By Chyrisse Tabone
November 7th-9th, 2014 marked the most anticipated ukulele event of the year among ukulele aficionados– Tampa Bay Ukulele Getaway! The annual event, also known as TBUG, was started by Steve Boisen five years ago, and is so exclusive that tickets are sold on a first-come-first-serve basis. Tickets typically go on sale at midnight on June 30th, while ukulele junkies clamor online to purchase a ticket via Paypal. A cap on the number of attendees is maintained so all of the guests can partake in each workshop held on the Saturday of the festive weekend. This year the tickets were sold within eight hours as people dialed in from not only Tampa Bay but other areas of the United States.
Typically the weekend consists of organized “open mike” sessions, impromptu jams, a luau, ukulele raffles, and workshops taught by well-known musicians in the ukulele circuit. Vendors selling ukuleles and accessories (e.g., straps, small amps, cases, etc.) overtake the Holiday Inn. The grand finale consists of a concert featuring the special guests.
Many unaffiliated observers were scratching their heads as the lobby, dining room, bar, and hallways were invaded by ukeaholics (yes, they use this term for a ukulele enthusiast that owns multiple ukuleles). Ukuleles are kind of like cats. They are happier in pairs and often multiply as stray or unclaimed ukuleles enter the household.
I was in an elevator and three businessmen were chatting amongst themselves. One asked, “I wonder if all those banjos are still at the hotel today?”
I interrupted, correcting him, “You mean ukuleles.”
He shrugged and responded, “Yeah, whatever.” I explained that a convention was going on all weekend in the hotel. He responded, “Is there an organization for this?”
I informed him that the event was sponsored by the “Tampa Bay Ukulele Society.”
He laughed and looked very confused asking, “You mean to tell me there’s actually a society for ukuleles?”
Even though the New Ukulele Wave has been mainstream for awhile (heck’….even Wal-Mart sells them) this poor soul was obviously uninformed.
This Year’s Special Guests at the Tampa Bay Ukulele Getaway
The one and only Victoria Vox! Li’l Rev! Both musical artists have been instrumental (no pun intended) in reviving the ukulele from the depth of its last resurgence in the 1960s. Ukuleles have been the butt of jokes every since Tiny Tim and his falsetto voice came on the scene. Victoria Vox is a well-known songwriter and mouth trumpet performer (yes…she is amazing) whose music has a jazz-swing feel. She is well-known for her “52 Original Song Project” which involved composing an original song every week for one year. Li’l Rev, who actually wrote a lot of the Hal-Leonard ukulele instructional books, plays ragtime, blues, and the Tin Pan Alley music of yesteryear. Other special guests included pop artist Mike Hind, who came all the way from Bermuda and pop-hip-hop artist, Narciso “Seeso” Lobo, who hails from the Chicago area. Local Floridian and Tampa Bay musical artists included Ty & Mapuana, purveyors of classic Hawaiian music, and AmandaLynn, whose original music has a coffee-house-indie vibe.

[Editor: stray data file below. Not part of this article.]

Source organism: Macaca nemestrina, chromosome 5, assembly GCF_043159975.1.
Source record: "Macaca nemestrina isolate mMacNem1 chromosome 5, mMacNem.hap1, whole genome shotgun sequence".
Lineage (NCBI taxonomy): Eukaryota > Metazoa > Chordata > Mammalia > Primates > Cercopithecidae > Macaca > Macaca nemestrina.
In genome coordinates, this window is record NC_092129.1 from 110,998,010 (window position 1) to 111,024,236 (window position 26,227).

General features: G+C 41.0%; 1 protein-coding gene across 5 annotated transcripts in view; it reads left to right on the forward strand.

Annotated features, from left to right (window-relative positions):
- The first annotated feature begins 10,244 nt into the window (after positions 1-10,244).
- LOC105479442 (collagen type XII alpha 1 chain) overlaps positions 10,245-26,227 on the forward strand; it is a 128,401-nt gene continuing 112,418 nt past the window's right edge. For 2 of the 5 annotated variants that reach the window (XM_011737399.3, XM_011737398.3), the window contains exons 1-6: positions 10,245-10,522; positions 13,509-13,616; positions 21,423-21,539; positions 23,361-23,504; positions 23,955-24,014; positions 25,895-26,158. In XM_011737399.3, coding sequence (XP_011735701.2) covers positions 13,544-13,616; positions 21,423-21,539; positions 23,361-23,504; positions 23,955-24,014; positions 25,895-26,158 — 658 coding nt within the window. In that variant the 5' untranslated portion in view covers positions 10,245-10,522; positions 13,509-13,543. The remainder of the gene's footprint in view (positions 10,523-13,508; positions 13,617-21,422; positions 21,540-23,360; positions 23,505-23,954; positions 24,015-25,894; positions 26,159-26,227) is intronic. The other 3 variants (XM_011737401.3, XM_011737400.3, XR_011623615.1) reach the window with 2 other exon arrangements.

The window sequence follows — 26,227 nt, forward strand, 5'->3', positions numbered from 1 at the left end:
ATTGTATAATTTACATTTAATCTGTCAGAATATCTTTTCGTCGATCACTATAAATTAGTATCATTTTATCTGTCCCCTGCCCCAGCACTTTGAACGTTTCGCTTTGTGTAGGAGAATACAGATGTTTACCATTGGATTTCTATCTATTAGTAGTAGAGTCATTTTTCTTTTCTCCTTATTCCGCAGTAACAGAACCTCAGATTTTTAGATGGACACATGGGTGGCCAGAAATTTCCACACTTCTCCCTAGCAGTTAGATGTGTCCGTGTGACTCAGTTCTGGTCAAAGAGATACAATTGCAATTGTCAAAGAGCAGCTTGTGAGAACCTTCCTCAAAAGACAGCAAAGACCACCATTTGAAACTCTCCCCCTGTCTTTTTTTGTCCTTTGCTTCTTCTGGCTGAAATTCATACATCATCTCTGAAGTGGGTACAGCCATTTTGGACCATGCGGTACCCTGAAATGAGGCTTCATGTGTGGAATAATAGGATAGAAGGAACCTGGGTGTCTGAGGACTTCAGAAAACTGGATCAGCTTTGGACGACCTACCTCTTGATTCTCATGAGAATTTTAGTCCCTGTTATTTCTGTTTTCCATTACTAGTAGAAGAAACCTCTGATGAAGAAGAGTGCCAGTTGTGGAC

CHECK BACK for in-depth interviews with Victoria Vox, Li’l Rev, and Mike Hind. They are forthcoming.
I grew up in a household full of rock music, studied journalism in college, and then became a scientist.Although my science career has served me well, music has always played a major role in my life. I grew up reading "Creem" magazine; I play several musical instruments as a "hobby";and it seems a camera has always been in my hand. Now, I am combining what I love the most--music and photography--serving as editor of Rock At Night. My motto: life is short...no regrets. Chyrisse
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